Monday, October 28, 2013


Is it possible to come across as too competent?

Here's what I mean: I am quite guilty of giving people the impression, generally, that I am a total expert on whatever I'm talking about. I don't just mean important things. I mean practically any subject. If I have even a shred of knowledge about a subject, I come across as an epic expert.

Why do I do this? I have no idea. Probably I have an astronomical confidence in myself, far more than is healthy. (Thanks for all those "you're a smart girl, you can do hard things" talks, Mom, but they seem to have backfired slightly.) But honestly, once I've learned anything new, absolutely anything, it lodges in my brain as a Kernel of Truth and, if I share it, I do so from the viewpoint of some sort of oracle.

There are some problems with this. Possibly the least of these is that I sometimes tell people their own stories. Like, I'll hear an entertaining story related to me, and, much later, forget a bunch of the details but remember the overall theme, and, like a total moron, retell it to the person it actually happened to. "Oh, you'll never believe what happened to this friend of mine!" "Yeah, that was me, actually." This is, to put it mildly, embarrassing. Luckily, my friends are quite good-natured and apparently love me for my many good qualities, enough to overlook the stupid things I do.

I'm beginning to suspect that I may also be suffering professionally for this trait. Sure, I can expound at length about the benefits of having a well-developed LinkedIn profile, and discuss trusted methods of dealing with finicky clients, and pontificate on the value of offering discounts for upfront collection of payment. But the ridiculous truth is that I haven't actually done any of these things.

I sure sound as though I have. From the way I speak, you would swear I was an amazingly successful freelance editor, dishing brilliant words of wisdom from my keyboard to the lowly masses who are unlucky enough not to have been born me. Hell, if we're being honest, speaking like an expert is what this blog is all about. I'm always going on and on about how to work, what to do, what not to do.

Like I know. I am a total amateur. I have all of one client right now, and they're a really reasonable, likable client and not at all difficult to deal with.

But nobody sees that. Do others fail to send work my way because they are certain I have enough? Do they share less advice with me, because obviously I'm far more advanced than they are? Do they recommend, to potential clients, other editors they feel may have a greater need for work, because they're certain I can handle my own marketing?

I just don't know. Nor am I at all certain I can find out. This isn't some flighty nuance of character I could change with a week's meditation; this is a major part of my personality, deeply ingrained since about the time I learned to speak. To not speak with authority would mean relearning everything I know about the world and the way I approach it.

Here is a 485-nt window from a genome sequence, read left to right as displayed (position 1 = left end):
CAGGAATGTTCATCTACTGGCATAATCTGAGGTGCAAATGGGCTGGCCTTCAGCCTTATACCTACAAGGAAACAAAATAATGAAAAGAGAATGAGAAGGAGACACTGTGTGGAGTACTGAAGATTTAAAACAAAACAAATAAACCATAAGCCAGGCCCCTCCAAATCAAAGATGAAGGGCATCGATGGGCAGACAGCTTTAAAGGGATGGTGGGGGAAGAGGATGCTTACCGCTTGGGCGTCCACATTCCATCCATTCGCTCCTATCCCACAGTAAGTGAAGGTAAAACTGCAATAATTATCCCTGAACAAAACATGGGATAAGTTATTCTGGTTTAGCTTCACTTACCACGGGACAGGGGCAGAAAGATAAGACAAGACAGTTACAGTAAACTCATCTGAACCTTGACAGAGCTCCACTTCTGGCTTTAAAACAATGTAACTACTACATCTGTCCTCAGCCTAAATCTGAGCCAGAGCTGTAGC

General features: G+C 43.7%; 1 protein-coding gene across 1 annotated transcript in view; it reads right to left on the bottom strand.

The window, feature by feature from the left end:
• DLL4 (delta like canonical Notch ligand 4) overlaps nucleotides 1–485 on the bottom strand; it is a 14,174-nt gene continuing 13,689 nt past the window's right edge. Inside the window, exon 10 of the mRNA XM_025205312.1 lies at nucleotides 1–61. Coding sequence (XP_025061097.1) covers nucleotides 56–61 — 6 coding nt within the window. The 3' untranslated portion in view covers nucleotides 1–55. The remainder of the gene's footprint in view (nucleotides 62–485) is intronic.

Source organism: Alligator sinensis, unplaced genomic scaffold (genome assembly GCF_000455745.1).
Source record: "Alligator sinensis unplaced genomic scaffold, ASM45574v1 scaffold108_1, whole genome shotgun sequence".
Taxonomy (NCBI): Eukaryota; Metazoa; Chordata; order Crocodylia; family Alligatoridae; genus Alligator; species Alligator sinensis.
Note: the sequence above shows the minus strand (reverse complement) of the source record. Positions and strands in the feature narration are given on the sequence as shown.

Is there a fix I can apply that circumvents this? Do I need to learn to attach caveats and qualifiers to my statements, especially in the context of business?

Or maybe this is an asset? Maybe speaking with authority communicates my confidence well, and others respond positively to that? Maybe simply seeming as though you know what you're doing is enough to convince others that you really are competent?

I'd love to hear opinions about this.

Friday, September 20, 2013

THE Client!

So I'm trying not to count my chickens before they hatch but there are totally chickens happening!

A few months ago I met a guy at a party who mentioned that his organization contracts out their editing work. I ended up calling him some time later and we talked about the possibility of me getting hired on as a freelancer.

Well guess what? It totally worked out.

He's drawing up the contract now but it looks to be a done deal. And the best thing? This is the job I most hoped would work out. I have a few leads on a few good jobs, but this one? Nearly perfect.

I really feel like it's a good fit both ways. I know I can give them valuable work, both because I know I edit well, and because I really care about the work they're doing. And I sincerely hope that they give me plenty of work (I already know the pay is good) such that I can get out of my corporate job by the beginning of next year.

Of course I'm being all vague about who they are and what they do, because 1) I haven't actually signed a contract yet and 2) I don't want to reveal any info they don't want released. But I'm hoping I'll be able to announce everything soon!

Part of me wants to hold back from celebrating because there are still so many things that could go wrong, but the (much, much bigger) rest of me is skipping through the hallways.


Friday, September 6, 2013

Not Having It All Figured Out

I had a revelation at my biotech job today.

I was in my "career development" meeting. I had been given, prior to this meeting, a series of worksheets I could use, if I wanted, to determine my career aspirations and lay out a path to achieve them. The worksheet is currently sitting blank on my desk.

My boss (who, I have to say, is amazing and is the best boss I've had, and I've had lots) knows that I am changing careers and building my own business. In fact, she supports me in this endeavor, and our meeting today was designed around how I can best spend my remaining time with the company developing skills that will help my own business succeed while still being worth what they pay me.